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Now showing items 1 - 16 of 3163

  • Combining Design Strategies in Engineering More Active Hybrid Antimicrobial Peptides

    Buck, Anne K.   Darling, Louise E.O.   Elmore, Donald E.  

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  • Investigating the nucleic acid interactions of histone-derived antimicrobial peptides

    Sim, Sukin   Wang, Penny   Beyer, Brittany N.   Cutrona, Kara J.   Radhakrishnan, Mala L.   Elmore, Donald E.  

    While many antimicrobial peptides (AMPs) disrupt bacterial membranes, some translocate into bacteria and interfere with intracellular processes. Buforin II and DesHDAP1 are thought to kill bacteria by interacting with nucleic acids. Here, molecular modeling and experimental measurements are used to show that neither nucleic acid binding peptide selectively binds DNA sequences. Simulations and experiments also show that changing lysines to arginines enhances DNA binding, suggesting that including additional guanidinium groups is a potential strategy to engineer more potent AMPs. Moreover, the lack of binding specificity may make it more difficult for bacteria to evolve resistance to these and other similar AMPs.
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  • Novel histone-derived antimicrobial peptides use different antimicrobial mechanisms

    Pavia, Kathryn E.   Spinella, Sara A.   Elmore, Donald E.  

    The increase in multidrug resistant bacteria has sparked an interest in the development of novel antibiotics. Antimicrobial peptides that operate by crossing the cell membrane may also have the potential to deliver drugs to intracellular targets. Buforin 2 (BF2) is an antimicrobial peptide that shares sequence identity with a fragment of histone subunit H2A and whose bactericidal mechanism depends on membrane translocation and DNA binding. Previously, novel histone-derived antimicrobial peptides (HDAPs) were designed based on properties of BF2, and DesHDAP1 and DesHDAP3 showed significant antibacterial activity. In this study, their DNA binding, permeabilization, and translocation abilities were assessed independently and compared to antibacterial activity to determine whether they share a mechanism with BF2. To investigate the importance of proline in determining the peptides' mechanisms of action, proline to alanine mutants of the novel peptides were generated. DesHDAP1, which shows significant similarities to BF2 in terms of secondary structure, translocates effectively across lipid vesicle and bacterial membranes, while the DesHDAP1 proline mutant shows reduced translocation abilities and antimicrobial potency. In contrast, both DesHDAP3 and its proline mutant translocate poorly, though the DesHDAP3 proline mutant is more potent. Our findings suggest that a proline hinge can promote membrane translocation in some peptides, but that the extent of its effect on permeabilization depends on the peptide's amphipathic properties. Our results also highlight the different antimicrobial mechanisms exhibited by histone-derived peptides and suggest that histones may serve as a source of novel antimicrobial peptides with varied properties. (C) 2011 Elsevier B.V. All rights reserved.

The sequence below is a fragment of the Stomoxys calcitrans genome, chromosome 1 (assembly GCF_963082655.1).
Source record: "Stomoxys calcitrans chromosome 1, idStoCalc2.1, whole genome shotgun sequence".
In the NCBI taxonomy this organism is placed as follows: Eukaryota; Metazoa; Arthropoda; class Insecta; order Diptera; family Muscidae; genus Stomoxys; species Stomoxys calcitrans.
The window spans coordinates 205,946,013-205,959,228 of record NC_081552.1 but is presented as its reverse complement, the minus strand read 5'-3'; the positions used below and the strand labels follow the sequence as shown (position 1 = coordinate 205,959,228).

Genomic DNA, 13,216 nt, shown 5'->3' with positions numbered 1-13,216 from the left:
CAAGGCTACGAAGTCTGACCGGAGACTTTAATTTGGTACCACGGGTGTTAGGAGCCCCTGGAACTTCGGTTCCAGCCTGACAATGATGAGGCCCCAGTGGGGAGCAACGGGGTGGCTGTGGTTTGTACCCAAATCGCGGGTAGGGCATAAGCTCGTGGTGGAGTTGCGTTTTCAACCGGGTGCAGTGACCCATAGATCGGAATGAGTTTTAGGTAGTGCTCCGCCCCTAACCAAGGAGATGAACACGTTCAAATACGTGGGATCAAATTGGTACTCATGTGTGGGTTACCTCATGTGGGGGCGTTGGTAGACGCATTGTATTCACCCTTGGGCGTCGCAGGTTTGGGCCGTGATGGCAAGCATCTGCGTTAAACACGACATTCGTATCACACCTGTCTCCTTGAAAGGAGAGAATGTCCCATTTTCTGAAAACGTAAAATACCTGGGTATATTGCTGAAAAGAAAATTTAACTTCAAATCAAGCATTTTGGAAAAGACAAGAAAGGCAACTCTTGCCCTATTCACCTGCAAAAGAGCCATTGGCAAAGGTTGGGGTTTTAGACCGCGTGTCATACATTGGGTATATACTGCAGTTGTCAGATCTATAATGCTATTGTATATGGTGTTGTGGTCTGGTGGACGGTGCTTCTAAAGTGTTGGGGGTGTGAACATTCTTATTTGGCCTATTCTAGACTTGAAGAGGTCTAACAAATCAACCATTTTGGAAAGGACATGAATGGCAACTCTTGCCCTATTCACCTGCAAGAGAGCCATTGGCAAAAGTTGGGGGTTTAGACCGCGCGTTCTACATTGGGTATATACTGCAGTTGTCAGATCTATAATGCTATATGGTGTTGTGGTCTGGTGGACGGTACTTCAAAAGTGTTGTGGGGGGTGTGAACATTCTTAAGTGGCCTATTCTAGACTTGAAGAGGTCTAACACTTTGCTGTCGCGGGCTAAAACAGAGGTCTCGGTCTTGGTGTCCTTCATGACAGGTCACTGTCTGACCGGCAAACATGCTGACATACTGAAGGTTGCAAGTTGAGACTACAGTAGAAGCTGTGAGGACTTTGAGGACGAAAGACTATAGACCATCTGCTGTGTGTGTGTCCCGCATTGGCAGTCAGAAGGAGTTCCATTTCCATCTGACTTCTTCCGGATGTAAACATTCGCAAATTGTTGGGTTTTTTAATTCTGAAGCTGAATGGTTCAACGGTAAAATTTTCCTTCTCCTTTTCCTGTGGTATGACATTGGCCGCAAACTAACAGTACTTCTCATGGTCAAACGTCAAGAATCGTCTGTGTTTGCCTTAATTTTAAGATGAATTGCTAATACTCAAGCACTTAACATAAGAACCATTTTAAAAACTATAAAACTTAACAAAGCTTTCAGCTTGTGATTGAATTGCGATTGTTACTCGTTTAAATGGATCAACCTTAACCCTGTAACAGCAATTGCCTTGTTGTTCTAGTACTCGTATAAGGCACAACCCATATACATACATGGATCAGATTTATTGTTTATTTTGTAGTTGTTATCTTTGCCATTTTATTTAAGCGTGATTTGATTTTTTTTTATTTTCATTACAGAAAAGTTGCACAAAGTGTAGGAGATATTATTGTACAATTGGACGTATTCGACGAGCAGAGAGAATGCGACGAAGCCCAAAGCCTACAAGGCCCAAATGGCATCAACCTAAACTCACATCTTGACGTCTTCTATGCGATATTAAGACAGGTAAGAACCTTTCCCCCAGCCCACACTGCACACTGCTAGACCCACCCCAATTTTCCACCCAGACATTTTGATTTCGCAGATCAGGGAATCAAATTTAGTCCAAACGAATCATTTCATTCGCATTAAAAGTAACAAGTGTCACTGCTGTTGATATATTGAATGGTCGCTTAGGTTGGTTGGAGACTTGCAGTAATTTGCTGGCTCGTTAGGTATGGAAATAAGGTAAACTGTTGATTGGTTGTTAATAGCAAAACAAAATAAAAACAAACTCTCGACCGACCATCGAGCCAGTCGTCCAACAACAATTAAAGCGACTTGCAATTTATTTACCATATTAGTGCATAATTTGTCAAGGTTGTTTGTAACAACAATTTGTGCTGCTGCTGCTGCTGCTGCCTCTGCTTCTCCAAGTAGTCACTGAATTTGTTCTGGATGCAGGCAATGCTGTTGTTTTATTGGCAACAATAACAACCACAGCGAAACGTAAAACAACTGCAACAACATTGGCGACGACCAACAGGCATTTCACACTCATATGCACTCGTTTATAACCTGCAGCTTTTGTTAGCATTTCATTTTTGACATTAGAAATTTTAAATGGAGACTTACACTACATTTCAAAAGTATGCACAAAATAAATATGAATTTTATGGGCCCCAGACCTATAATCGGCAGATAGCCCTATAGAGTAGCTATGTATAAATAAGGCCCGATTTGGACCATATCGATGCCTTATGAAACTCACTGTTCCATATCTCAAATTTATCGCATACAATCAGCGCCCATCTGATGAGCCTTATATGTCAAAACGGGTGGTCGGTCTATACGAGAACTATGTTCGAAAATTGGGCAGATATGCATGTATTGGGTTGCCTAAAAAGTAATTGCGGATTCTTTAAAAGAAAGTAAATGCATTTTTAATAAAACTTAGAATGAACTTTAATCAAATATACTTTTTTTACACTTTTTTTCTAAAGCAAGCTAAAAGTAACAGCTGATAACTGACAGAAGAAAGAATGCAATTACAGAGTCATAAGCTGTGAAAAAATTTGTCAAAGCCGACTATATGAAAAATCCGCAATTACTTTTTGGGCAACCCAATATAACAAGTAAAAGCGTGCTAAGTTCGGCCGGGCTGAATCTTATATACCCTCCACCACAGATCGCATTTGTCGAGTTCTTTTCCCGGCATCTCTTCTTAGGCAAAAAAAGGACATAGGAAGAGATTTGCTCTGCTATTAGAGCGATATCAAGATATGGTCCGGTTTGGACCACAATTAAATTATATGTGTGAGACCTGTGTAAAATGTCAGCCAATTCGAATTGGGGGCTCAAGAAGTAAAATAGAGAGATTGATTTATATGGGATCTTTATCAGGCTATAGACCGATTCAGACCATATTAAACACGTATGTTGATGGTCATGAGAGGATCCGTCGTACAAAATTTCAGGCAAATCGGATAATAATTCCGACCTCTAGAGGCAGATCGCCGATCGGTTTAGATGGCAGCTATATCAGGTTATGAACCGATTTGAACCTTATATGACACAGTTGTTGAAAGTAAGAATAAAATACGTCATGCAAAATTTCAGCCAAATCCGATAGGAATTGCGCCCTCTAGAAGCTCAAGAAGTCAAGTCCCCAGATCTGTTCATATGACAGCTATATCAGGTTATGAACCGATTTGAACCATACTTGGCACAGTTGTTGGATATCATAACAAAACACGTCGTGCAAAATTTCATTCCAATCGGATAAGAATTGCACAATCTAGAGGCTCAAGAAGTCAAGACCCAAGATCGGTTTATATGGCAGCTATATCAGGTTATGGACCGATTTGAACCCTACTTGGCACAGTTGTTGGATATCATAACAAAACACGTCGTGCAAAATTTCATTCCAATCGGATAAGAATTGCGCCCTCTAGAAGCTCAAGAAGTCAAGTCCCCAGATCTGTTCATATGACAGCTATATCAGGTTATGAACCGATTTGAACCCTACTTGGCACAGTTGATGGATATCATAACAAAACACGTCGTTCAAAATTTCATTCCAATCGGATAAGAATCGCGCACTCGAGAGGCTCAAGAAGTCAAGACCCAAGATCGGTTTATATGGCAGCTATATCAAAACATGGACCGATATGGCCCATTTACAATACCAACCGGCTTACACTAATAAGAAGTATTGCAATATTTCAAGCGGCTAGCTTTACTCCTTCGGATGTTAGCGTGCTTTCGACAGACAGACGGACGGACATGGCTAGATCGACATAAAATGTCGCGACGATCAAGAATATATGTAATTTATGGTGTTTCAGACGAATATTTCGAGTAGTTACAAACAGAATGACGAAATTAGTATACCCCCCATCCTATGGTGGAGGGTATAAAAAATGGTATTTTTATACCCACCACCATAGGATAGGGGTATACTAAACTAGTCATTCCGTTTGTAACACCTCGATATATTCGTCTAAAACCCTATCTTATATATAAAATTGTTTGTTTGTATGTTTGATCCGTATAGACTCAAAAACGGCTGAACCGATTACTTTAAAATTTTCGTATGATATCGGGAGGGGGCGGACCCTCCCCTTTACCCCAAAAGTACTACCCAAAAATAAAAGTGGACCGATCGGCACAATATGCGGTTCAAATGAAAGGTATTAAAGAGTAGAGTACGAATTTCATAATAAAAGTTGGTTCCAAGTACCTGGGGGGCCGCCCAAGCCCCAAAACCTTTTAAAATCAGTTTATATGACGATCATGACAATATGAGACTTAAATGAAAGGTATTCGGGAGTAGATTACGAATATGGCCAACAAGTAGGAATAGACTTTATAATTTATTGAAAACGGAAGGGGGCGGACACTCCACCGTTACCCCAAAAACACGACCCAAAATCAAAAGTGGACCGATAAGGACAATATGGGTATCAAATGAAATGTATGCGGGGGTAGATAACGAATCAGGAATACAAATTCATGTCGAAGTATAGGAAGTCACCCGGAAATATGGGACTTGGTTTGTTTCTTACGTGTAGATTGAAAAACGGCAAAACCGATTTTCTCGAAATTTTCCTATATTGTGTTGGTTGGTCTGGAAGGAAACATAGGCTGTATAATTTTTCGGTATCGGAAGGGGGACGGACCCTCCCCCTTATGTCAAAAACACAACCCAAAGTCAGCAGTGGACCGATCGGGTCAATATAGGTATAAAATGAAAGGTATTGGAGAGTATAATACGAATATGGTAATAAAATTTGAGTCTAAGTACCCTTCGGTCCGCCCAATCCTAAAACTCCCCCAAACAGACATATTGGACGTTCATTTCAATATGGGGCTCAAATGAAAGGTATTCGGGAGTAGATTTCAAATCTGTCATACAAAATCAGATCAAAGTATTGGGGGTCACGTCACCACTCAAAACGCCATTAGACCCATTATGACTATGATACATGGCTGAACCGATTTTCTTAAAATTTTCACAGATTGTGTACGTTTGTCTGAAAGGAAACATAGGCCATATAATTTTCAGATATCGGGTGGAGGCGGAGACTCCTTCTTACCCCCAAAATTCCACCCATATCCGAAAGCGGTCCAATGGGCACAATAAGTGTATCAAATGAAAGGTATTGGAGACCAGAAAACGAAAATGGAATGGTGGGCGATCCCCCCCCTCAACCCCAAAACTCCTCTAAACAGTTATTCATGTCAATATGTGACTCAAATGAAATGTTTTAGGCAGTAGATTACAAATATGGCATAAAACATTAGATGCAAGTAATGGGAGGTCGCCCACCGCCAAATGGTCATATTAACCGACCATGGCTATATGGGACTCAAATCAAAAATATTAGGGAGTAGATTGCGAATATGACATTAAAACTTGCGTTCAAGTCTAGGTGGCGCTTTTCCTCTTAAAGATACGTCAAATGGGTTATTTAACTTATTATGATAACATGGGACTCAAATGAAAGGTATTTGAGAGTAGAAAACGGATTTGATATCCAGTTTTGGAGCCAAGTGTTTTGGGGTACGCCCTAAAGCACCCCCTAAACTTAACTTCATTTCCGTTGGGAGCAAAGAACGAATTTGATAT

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  • It takes a village, but a village needs its leaders: An appreciation of Adele Wolfson

    Elmore, Donald E.  

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  • Investigating the nucleic acid interactions and antimicrobial mechanism of buforin II

    Uyterhoeven, Erika T.   Butler, Chase H.   Ko, Danette   Elmore, Donald E.  

    Buforin II (BF2) is an antimicrobial peptide that is hypothesized to kill bacteria by entering cells and binding nucleic acids. To further investigate this proposed mechanism, we used computer modeling and experimental measurements to consider the interactions between BF2 and DNA. Computational and experimental results imply that the peptide forms specific interactions with DNA. Moreover, we observe a general correlation between DNA affinity and antimicrobial activity for a series of BF2 variants. Thus, our results support the proposed mechanism for BF2 and provide a useful approach for evaluating the nucleic acid interactions of other antimicrobial peptides. (C) 2008 Federation of European Biochemical Societies. Published by Elsevier B.V. All rights reserved.
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  • Defining the Role of the Tension Sensor in the Mechanosensitive Channel of Small Conductance

    Malcolm, Hannah R.   Heo, Yoon-Young   Elmore, Donald E.   Maurer, Joshua A.  

    Mutations that alter the phenotypic behavior of the Escherichia coli mechanosensitive channel of small conductance (MscS) have been identified; however, most of these residues play critical roles in the transition between the closed and open states of the channel and are not directly involved in lipid interactions that transduce the tension response. In this study, we use molecular dynamic simulations to predict critical lipid interacting residues in the closed state of MscS. The physiological role of these residues was then investigated by performing osmotic downshock assays on MscS mutants where the lipid interacting residues were mutated to alanine. These experiments identified seven residues in the first and second transmembrane helices as lipid-sensing residues. The majority of these residues are hydrophobic amino acids located near the extracellular interface of the membrane. All of these residues interact strongly with the lipid bilayer in the closed state of MscS, but do not face the bilayer directly in structures associated with the open and desensitized states of the channel. Thus, the position of these residues relative to the lipid membrane appears related to the ability of the channel to sense tension in its different physiological states.